Broadband HamNet (BBHN, formerly known as HSMM-MESH) isn’t really one of my core interests in amateur radio but I am finding it a useful learning exercise putting together a BBHN node and running some services across the resulting ad-hoc IP network so it warrants some notes on this site. Mainly I’m finding it is consolidating and extending my Linux and IP networking experience and I’m learning new things like Python programming.
What is BBHN anyway?
BBHN basically refers to use of modified commercial wireless networking equipment by licenced Radio Amateurs. The commercial equipment is modified by firmware to operate an ad-hoc mesh networking protocol within the 2.4 GHz and 5 GHz Amateur Radio bands. Operating under licenced conditions enables us to use higher transmit powers and directional antennas and thus create ad-hoc IP networks that work over long ranges. I won’t dwell on usage here, there’s plenty of that elsewhere on the Web.
What am I doing?
My neighbouring Radio Amateur, G4ELM, is building up a set of BBHN kit and has passed a couple of 2.4 GHz nodes my way: a modified Linksys WRT-54G and a modified Buffalo AirStation. The WRT runs from 12V DC so it seemed like a neat place to start experimenting with a portable node. To aid transportation and storage of this portable node I’ve secured its main components to the lid of a plastic storage box, effectively it’s a portable BBHN test bench for my experimentation.
The node’s main components are:
- Linksys WRT-54G modified with BBHN firmware;
- PowerPole DC distribution box from SOTAbeams serves out 12V from a sealed lead-acid battery;
- BeagleBone Black single-board computer;
- Teknet USB hub, powered by 12V and provides a 5V output to power the BeagleBone.
The BeagleBone Black (hostname G7UHN-100-BGL) can run a number of services for the node and provides some independence from the WRT if I want to change it out for different hardware in the future. Some notes below describe how the services have been set up on the BeagleBone Black.
The BeagleBone Black runs a web server with a couple of simple pages describing the node and its services. To run this, the BeagleBone Black’s default web server needs to be disabled so that you’re not greeted with the BeagleBone setup pages.
The basic steps to set up are as follows, mainly copied from this helpful page.
- Install Lighttpd – note, this will display a message about the job failing, this is because port 80 is already in use.
- Disable Preloaded Services – the BeagleBone comes with a bunch of preloaded services. This this makes it really easy to get started, but the preloaded services use port 80, and that is exactly the one that we want to use. So, we need to disable them, so that we can run our web server on that port. Also, we disable a few extras in order to free up some memory on the BeagleBone. Here’s how to disable the services (and a link to what the services that you are disabling do, in case you are interested):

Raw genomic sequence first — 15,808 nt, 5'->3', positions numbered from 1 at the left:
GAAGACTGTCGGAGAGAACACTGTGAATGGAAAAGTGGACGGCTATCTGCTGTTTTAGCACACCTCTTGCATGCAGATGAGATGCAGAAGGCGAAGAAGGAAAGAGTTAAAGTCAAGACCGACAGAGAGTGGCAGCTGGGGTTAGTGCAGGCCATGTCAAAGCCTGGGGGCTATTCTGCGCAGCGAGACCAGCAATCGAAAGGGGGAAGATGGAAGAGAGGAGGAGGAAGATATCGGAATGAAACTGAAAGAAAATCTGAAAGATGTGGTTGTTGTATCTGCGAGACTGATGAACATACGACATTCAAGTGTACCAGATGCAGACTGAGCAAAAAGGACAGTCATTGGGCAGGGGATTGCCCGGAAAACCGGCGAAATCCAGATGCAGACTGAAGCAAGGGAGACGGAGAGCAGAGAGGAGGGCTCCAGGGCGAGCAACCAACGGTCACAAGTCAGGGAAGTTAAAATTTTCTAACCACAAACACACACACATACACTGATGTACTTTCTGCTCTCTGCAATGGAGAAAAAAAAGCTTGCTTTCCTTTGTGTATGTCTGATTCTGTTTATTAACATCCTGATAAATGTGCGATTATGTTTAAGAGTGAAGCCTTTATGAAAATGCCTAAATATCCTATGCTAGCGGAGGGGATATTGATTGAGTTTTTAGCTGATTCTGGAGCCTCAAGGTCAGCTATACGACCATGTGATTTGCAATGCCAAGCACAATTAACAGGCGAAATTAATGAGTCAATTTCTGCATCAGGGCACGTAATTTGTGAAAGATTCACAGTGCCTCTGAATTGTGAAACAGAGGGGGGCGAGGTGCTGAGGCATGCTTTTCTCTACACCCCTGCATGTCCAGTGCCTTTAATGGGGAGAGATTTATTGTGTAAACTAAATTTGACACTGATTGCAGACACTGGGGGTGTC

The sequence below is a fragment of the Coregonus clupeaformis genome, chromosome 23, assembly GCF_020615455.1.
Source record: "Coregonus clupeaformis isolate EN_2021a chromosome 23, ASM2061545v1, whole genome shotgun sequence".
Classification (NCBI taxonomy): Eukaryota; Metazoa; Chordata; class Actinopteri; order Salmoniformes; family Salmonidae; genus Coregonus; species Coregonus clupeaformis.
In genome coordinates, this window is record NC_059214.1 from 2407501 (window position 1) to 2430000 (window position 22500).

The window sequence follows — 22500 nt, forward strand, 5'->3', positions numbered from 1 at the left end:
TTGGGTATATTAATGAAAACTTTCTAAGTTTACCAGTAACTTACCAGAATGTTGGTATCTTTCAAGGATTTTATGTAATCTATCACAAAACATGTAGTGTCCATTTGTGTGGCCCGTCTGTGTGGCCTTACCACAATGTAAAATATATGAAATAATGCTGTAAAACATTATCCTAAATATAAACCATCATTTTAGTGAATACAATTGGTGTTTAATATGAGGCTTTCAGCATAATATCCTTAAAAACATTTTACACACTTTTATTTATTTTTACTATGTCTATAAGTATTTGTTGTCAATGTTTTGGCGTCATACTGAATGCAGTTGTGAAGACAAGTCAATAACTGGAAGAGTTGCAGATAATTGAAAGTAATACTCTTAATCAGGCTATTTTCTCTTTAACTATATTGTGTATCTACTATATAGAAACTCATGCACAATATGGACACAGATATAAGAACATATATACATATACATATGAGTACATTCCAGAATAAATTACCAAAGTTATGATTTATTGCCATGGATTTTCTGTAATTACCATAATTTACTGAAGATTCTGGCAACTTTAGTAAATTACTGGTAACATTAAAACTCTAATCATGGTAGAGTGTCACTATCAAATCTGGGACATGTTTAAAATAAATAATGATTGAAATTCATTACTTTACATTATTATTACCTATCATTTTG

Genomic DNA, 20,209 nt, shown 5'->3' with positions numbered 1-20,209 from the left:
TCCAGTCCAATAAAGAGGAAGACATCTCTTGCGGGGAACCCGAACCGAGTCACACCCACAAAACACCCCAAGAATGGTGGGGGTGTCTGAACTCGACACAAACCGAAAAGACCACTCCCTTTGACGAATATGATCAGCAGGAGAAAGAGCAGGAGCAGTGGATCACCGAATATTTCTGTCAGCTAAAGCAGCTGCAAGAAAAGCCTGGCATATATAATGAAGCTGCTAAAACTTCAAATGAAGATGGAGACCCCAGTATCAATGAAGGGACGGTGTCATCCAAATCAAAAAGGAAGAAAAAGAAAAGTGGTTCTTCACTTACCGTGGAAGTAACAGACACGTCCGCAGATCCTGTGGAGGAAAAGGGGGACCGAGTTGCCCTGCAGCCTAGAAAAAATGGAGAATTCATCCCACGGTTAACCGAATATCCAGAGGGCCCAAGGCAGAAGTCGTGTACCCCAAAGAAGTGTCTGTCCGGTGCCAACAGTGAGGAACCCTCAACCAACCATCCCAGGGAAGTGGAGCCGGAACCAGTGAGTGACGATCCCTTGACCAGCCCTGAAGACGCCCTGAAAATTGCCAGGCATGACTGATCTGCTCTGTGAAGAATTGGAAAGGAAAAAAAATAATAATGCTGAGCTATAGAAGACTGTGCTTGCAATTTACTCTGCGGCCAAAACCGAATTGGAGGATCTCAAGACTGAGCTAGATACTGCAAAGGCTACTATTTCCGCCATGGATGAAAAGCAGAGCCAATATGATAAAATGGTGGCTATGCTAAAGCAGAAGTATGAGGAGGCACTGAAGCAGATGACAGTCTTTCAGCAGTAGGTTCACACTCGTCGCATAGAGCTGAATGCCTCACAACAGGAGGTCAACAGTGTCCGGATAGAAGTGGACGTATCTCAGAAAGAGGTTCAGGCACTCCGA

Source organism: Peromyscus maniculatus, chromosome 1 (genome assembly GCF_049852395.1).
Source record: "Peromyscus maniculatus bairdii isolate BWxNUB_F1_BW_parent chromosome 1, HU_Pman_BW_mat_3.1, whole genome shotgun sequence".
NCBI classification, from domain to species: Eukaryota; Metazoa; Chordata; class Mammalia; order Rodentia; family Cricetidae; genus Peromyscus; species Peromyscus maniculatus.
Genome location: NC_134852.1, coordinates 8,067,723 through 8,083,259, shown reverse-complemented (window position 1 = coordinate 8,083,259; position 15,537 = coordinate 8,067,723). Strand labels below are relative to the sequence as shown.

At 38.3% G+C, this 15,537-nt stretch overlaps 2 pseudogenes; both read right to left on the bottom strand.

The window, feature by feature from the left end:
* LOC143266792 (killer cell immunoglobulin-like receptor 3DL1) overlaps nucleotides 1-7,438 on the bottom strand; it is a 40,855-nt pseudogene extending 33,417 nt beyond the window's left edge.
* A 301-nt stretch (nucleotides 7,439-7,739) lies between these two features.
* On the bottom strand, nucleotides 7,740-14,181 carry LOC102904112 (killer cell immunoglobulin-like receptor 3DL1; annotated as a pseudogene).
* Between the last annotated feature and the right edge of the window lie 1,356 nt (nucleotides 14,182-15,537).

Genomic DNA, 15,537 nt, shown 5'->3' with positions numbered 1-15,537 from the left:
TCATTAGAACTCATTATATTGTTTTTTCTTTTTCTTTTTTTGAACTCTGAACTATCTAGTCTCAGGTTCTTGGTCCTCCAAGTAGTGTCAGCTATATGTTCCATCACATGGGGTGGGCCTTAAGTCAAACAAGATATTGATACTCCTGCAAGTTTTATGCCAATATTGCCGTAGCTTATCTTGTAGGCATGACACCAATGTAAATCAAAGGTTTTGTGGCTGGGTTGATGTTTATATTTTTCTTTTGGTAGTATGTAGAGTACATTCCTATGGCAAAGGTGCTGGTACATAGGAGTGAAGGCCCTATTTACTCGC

systemctl disable cloud9.service
systemctl disable gateone.service
systemctl disable bonescript.service
systemctl disable bonescript.socket
systemctl disable bonescript-autorun.service
systemctl disable avahi-daemon.service
systemctl disable gdm.service
systemctl disable mpd.service
- Place the new web pages into /var/www/index.html etc…
I’ve now gone a bit further than this and enabled PHP so that I can do some more fancy stuff on a status page.
sudo apt-get install php5-cgi sudo lighty-enable-mod fastcgi sudo lighty-enable-mod fastcgi-php
Enabling PHP has allowed me to import the GPS status (see below) into a webpage along with a video stream (again, setup notes below):
One of the things that interests me is the throughput performance of BBHN radio links and how that relates to received Signal to Noise Ratio (SNR) – knowledge of this relationship is useful for predicting performance of BBHN links over range when calculating link budgets for this equipment. The BBHN node status pages are very good at displaying received SNR and a “link quality” measure but how can we get a handle on actual network throughput performance? Iperf is one of many network testing tools and I have installed it on the BeagleBone Black to provide a simple means of testing both TCP and UDP performance – this gives us an idea of both the usable bandwidth of a link (through TCP tests) and also the number of dropped packets (through UDP tests)
I’ve created a simple script to run two instances of iperf servers in the background, one listens for TCP requests on port 5000, the other listens for UDP requests on port 5002, the script is located at /usr/bin/startiperf
#This command starts two iperf servers in the background
(iperf -s -p 5000) &> /dev/null & disown -a
(iperf -s -p 5002 -u) &> /dev/null & disown -a
It’s hacky but I’ve added it to the crontab to run at startup as per this page. As root, type:
and make a line:
@reboot /usr/bin/startiperf &>/dev/null &
Over at the client side (e.g. a PC with iperf installed connected to another BBHN node in the network) throughput tests can be initiated by commands such as:
iperf -c G7UHN-100-BGL -p 5000
…starts an iperf client, connects to server G7UHN-100-BGL, port 5000, and begins a TCP test from server to client. TCP is the default mode.
iperf -c G7UHN-100-BGL -p 5002 -u
…starts an iperf client, connects to server G7UHN-100-BGL, port 5002, and begins a UDP test from server to client. The -u option switches iperf to UDP mode.
TCP is a protocol that tries to ensure every packet arrives at its destination and thus will attempt to resend data across a link that is losing packets. UDP simply sends data without worrying if it reaches its destination so can be subject to packet loss and the iperf test will report the number of lost packets.